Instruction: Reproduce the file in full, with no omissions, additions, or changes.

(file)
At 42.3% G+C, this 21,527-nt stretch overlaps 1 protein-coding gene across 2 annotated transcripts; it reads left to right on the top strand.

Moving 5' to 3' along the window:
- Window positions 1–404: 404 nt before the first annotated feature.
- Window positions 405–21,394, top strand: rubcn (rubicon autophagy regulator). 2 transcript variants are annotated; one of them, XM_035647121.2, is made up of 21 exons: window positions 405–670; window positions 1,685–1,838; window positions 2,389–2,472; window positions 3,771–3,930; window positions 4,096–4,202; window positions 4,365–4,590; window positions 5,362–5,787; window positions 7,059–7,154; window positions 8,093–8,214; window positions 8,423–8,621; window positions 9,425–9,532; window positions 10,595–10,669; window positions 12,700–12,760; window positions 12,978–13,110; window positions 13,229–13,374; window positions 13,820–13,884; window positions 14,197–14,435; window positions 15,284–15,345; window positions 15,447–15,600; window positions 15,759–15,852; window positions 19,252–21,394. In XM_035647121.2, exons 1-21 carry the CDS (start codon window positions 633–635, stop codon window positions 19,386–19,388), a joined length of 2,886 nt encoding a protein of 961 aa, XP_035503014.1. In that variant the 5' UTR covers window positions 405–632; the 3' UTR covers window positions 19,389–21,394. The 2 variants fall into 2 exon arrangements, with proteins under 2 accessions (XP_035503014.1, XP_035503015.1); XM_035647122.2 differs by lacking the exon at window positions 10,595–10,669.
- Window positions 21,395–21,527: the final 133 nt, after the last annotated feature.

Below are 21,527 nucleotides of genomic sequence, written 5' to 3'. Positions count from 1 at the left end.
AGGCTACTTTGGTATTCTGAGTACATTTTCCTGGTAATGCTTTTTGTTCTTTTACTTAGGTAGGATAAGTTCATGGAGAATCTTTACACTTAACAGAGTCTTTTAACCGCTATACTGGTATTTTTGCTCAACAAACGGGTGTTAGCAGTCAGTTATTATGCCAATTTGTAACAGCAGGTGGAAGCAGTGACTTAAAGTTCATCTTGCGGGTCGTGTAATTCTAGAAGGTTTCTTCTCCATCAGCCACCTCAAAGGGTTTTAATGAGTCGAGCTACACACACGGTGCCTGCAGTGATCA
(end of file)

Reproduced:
At 42.3% G+C, this 21,527-nt stretch overlaps 1 protein-coding gene across 2 annotated transcripts; it reads left to right on the top strand.

Moving 5' to 3' along the window:
- Window positions 1–404: 404 nt before the first annotated feature.
- Window positions 405–21,394, top strand: rubcn (rubicon autophagy regulator). 2 transcript variants are annotated; one of them, XM_035647121.2, is made up of 21 exons: window positions 405–670; window positions 1,685–1,838; window positions 2,389–2,472; window positions 3,771–3,930; window positions 4,096–4,202; window positions 4,365–4,590; window positions 5,362–5,787; window positions 7,059–7,154; window positions 8,093–8,214; window positions 8,423–8,621; window positions 9,425–9,532; window positions 10,595–10,669; window positions 12,700–12,760; window positions 12,978–13,110; window positions 13,229–13,374; window positions 13,820–13,884; window positions 14,197–14,435; window positions 15,284–15,345; window positions 15,447–15,600; window positions 15,759–15,852; window positions 19,252–21,394. In XM_035647121.2, exons 1-21 carry the CDS (start codon window positions 633–635, stop codon window positions 19,386–19,388), a joined length of 2,886 nt encoding a protein of 961 aa, XP_035503014.1. In that variant the 5' UTR covers window positions 405–632; the 3' UTR covers window positions 19,389–21,394. The 2 variants fall into 2 exon arrangements, with proteins under 2 accessions (XP_035503014.1, XP_035503015.1); XM_035647122.2 differs by lacking the exon at window positions 10,595–10,669.
- Window positions 21,395–21,527: the final 133 nt, after the last annotated feature.

Below are 21,527 nucleotides of genomic sequence, written 5' to 3'. Positions count from 1 at the left end.
AGGCTACTTTGGTATTCTGAGTACATTTTCCTGGTAATGCTTTTTGTTCTTTTACTTAGGTAGGATAAGTTCATGGAGAATCTTTACACTTAACAGAGTCTTTTAACCGCTATACTGGTATTTTTGCTCAACAAACGGGTGTTAGCAGTCAGTTATTATGCCAATTTGTAACAGCAGGTGGAAGCAGTGACTTAAAGTTCATCTTGCGGGTCGTGTAATTCTAGAAGGTTTCTTCTCCATCAGCCACCTCAAAGGGTTTTAATGAGTCGAGCTACACACACGGTGCCTGCAGTGATCA